Why do LiOH is weak base as compared to NaOH even though it's hydration enthalpy is greater than Na?


closed as off-topic by Todd Minehardt, M.A.R. ಠ_ಠ, Klaus-Dieter Warzecha, jerepierre, ron Mar 23 '16 at 0:54

This question appears to be off-topic. The users who voted to close gave this specific reason:

If this question can be reworded to fit the rules in the help center, please edit the question.

  • 2
    $\begingroup$ Well, besides hydration energy, there's other factors at play. How do their lattice energies compare? Look them up, maybe that'll help you answer your own question. $\endgroup$ – getafix Mar 22 '16 at 12:37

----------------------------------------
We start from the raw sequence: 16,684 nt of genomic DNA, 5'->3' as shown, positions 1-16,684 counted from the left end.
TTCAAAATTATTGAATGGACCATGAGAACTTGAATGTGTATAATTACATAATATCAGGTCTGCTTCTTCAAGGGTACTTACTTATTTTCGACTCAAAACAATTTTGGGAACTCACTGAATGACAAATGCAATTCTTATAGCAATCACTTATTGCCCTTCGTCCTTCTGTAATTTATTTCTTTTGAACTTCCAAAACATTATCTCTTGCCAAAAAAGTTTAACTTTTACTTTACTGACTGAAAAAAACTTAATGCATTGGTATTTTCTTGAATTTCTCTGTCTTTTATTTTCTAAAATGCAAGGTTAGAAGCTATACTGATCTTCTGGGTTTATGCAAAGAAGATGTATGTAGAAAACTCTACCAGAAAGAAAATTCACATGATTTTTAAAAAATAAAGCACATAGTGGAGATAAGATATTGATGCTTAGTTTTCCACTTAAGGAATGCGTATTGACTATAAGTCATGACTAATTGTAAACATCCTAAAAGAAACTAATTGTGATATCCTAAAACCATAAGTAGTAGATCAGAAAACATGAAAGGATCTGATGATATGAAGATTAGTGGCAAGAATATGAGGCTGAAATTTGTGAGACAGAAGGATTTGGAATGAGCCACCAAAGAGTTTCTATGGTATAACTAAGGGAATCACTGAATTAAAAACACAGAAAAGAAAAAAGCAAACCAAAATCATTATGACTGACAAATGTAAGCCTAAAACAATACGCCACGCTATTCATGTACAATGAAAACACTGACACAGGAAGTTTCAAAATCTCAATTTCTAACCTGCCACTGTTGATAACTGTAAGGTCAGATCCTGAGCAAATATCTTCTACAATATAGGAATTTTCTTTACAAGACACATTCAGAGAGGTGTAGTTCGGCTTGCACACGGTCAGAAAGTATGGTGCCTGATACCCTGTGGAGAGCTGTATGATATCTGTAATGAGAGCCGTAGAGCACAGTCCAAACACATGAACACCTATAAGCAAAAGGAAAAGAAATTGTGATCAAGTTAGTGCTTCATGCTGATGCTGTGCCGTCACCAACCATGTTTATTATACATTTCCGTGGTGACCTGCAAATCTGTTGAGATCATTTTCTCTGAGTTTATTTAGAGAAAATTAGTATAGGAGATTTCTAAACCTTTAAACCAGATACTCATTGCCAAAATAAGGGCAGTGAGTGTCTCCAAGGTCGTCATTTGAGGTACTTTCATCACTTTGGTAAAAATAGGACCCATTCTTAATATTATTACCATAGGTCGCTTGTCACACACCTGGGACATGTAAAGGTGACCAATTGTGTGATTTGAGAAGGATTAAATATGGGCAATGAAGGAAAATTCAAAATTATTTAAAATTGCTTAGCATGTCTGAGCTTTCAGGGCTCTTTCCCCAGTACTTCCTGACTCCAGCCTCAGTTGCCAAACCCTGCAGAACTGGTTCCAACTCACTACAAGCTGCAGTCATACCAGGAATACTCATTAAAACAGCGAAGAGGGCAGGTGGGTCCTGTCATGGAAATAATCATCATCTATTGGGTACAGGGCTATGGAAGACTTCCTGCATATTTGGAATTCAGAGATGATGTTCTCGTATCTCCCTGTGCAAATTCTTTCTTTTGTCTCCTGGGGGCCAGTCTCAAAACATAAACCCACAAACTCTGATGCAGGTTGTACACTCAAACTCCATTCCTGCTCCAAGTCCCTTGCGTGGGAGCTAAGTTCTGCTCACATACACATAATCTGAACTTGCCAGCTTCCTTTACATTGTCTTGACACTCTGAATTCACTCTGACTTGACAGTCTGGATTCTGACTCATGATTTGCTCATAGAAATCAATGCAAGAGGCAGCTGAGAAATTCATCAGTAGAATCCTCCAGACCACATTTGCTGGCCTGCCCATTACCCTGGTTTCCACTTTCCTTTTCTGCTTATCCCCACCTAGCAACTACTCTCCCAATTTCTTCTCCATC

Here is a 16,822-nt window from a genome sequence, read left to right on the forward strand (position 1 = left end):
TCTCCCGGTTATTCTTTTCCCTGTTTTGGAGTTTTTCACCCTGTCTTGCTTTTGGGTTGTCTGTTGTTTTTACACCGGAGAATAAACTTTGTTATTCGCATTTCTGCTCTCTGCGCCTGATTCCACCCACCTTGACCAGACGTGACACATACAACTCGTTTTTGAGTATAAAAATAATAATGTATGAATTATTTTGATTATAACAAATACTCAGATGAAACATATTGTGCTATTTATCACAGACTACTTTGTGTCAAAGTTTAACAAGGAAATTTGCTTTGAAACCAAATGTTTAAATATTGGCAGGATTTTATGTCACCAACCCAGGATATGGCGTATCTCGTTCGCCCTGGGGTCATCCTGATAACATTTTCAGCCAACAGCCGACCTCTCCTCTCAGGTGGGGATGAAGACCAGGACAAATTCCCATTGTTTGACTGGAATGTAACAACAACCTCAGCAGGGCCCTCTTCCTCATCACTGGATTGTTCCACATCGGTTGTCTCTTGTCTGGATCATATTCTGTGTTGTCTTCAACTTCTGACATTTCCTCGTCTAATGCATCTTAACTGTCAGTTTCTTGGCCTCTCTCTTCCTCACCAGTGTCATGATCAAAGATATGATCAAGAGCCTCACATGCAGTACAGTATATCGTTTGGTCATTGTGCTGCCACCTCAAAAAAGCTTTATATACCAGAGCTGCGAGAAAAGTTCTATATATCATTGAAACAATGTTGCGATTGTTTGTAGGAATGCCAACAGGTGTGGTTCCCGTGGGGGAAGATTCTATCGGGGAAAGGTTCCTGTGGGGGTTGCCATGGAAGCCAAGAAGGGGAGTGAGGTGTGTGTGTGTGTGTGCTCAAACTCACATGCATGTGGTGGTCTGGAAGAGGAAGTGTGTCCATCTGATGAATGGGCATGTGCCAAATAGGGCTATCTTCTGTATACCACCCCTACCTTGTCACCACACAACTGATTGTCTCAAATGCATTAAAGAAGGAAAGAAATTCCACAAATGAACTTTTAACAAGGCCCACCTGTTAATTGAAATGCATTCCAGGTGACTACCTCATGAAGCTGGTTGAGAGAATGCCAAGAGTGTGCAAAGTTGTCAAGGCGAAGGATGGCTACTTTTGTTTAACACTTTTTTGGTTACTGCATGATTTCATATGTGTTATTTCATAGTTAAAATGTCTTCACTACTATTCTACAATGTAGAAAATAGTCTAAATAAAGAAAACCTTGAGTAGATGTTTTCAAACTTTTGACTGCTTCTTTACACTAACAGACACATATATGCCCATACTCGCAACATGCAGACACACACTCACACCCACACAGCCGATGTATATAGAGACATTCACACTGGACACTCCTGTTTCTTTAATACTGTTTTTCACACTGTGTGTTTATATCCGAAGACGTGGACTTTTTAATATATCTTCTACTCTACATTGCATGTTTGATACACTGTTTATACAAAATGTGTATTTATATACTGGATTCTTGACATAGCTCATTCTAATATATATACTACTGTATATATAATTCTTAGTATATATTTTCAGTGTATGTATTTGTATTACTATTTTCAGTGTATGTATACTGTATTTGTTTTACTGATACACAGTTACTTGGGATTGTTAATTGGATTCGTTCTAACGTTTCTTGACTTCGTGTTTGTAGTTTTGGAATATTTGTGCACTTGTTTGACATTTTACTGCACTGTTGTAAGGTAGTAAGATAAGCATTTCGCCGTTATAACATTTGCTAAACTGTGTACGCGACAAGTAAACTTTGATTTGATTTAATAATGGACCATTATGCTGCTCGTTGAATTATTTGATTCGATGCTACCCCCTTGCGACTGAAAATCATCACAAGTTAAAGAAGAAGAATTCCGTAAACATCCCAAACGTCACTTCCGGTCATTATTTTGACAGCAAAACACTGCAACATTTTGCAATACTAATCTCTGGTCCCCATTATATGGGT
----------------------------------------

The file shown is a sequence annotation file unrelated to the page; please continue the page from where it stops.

• $\begingroup$ link.aip.org/link/?JCPSA6/122/194509/1 $\endgroup$ – Lighthart Mar 22 '16 at 21:40

$\ce{NaOH}$ and $\ce{LiOH}$ are both classified as ionic compounds, but as with most things in chemistry, this is always on a continuum scale, in this case between ionic and covalent bonds. $\ce{NaOH}$ is 'more' ionic in character which means its $\ce{OH^-}$ is more frequently unaccompanied by its counter cation, $\ce{Na+}$ as compared to $\ce{LiOH}$ and its corresponding $\ce{Li+}$.

Without the cation to balance the character, $\ce{OH^-}$ will balance its charge via deprotonation, and hence it is a stronger base.


Not the answer you're looking for? Browse other questions tagged or ask your own question.